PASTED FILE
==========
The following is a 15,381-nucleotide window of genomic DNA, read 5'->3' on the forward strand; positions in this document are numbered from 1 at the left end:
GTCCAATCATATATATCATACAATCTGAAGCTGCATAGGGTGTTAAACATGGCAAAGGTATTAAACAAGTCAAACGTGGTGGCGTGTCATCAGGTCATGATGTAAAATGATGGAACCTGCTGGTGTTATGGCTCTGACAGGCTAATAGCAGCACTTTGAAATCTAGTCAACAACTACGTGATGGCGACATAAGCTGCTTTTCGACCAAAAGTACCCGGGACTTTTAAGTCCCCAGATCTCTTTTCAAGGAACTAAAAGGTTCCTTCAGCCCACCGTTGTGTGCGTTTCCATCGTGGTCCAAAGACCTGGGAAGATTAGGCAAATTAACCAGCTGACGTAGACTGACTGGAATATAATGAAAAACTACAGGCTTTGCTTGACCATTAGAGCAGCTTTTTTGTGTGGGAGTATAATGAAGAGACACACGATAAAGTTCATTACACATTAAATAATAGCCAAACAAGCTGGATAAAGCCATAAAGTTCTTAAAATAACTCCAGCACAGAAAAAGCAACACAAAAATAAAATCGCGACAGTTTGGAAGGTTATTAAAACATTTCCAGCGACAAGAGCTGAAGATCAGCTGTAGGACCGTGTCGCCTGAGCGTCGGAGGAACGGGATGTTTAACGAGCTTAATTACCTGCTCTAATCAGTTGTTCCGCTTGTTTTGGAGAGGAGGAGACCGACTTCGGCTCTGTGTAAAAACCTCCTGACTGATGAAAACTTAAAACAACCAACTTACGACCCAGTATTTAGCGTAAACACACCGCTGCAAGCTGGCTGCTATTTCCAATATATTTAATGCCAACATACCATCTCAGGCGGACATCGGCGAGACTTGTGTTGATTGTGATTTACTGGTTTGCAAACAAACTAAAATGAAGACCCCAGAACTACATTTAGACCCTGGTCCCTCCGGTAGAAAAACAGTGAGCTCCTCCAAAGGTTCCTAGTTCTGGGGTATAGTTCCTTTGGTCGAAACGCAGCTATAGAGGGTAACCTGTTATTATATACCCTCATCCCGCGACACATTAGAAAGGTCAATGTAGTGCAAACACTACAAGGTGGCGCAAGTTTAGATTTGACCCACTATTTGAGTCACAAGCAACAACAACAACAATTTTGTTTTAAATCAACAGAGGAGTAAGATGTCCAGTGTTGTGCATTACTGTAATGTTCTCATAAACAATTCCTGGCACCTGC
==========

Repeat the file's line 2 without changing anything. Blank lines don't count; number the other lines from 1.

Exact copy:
GTCCAATCATATATATCATACAATCTGAAGCTGCATAGGGTGTTAAACATGGCAAAGGTATTAAACAAGTCAAACGTGGTGGCGTGTCATCAGGTCATGATGTAAAATGATGGAACCTGCTGGTGTTATGGCTCTGACAGGCTAATAGCAGCACTTTGAAATCTAGTCAACAACTACGTGATGGCGACATAAGCTGCTTTTCGACCAAAAGTACCCGGGACTTTTAAGTCCCCAGATCTCTTTTCAAGGAACTAAAAGGTTCCTTCAGCCCACCGTTGTGTGCGTTTCCATCGTGGTCCAAAGACCTGGGAAGATTAGGCAAATTAACCAGCTGACGTAGACTGACTGGAATATAATGAAAAACTACAGGCTTTGCTTGACCATTAGAGCAGCTTTTTTGTGTGGGAGTATAATGAAGAGACACACGATAAAGTTCATTACACATTAAATAATAGCCAAACAAGCTGGATAAAGCCATAAAGTTCTTAAAATAACTCCAGCACAGAAAAAGCAACACAAAAATAAAATCGCGACAGTTTGGAAGGTTATTAAAACATTTCCAGCGACAAGAGCTGAAGATCAGCTGTAGGACCGTGTCGCCTGAGCGTCGGAGGAACGGGATGTTTAACGAGCTTAATTACCTGCTCTAATCAGTTGTTCCGCTTGTTTTGGAGAGGAGGAGACCGACTTCGGCTCTGTGTAAAAACCTCCTGACTGATGAAAACTTAAAACAACCAACTTACGACCCAGTATTTAGCGTAAACACACCGCTGCAAGCTGGCTGCTATTTCCAATATATTTAATGCCAACATACCATCTCAGGCGGACATCGGCGAGACTTGTGTTGATTGTGATTTACTGGTTTGCAAACAAACTAAAATGAAGACCCCAGAACTACATTTAGACCCTGGTCCCTCCGGTAGAAAAACAGTGAGCTCCTCCAAAGGTTCCTAGTTCTGGGGTATAGTTCCTTTGGTCGAAACGCAGCTATAGAGGGTAACCTGTTATTATATACCCTCATCCCGCGACACATTAGAAAGGTCAATGTAGTGCAAACACTACAAGGTGGCGCAAGTTTAGATTTGACCCACTATTTGAGTCACAAGCAACAACAACAACAATTTTGTTTTAAATCAACAGAGGAGTAAGATGTCCAGTGTTGTGCATTACTGTAATGTTCTCATAAACAATTCCTGGCACCTGC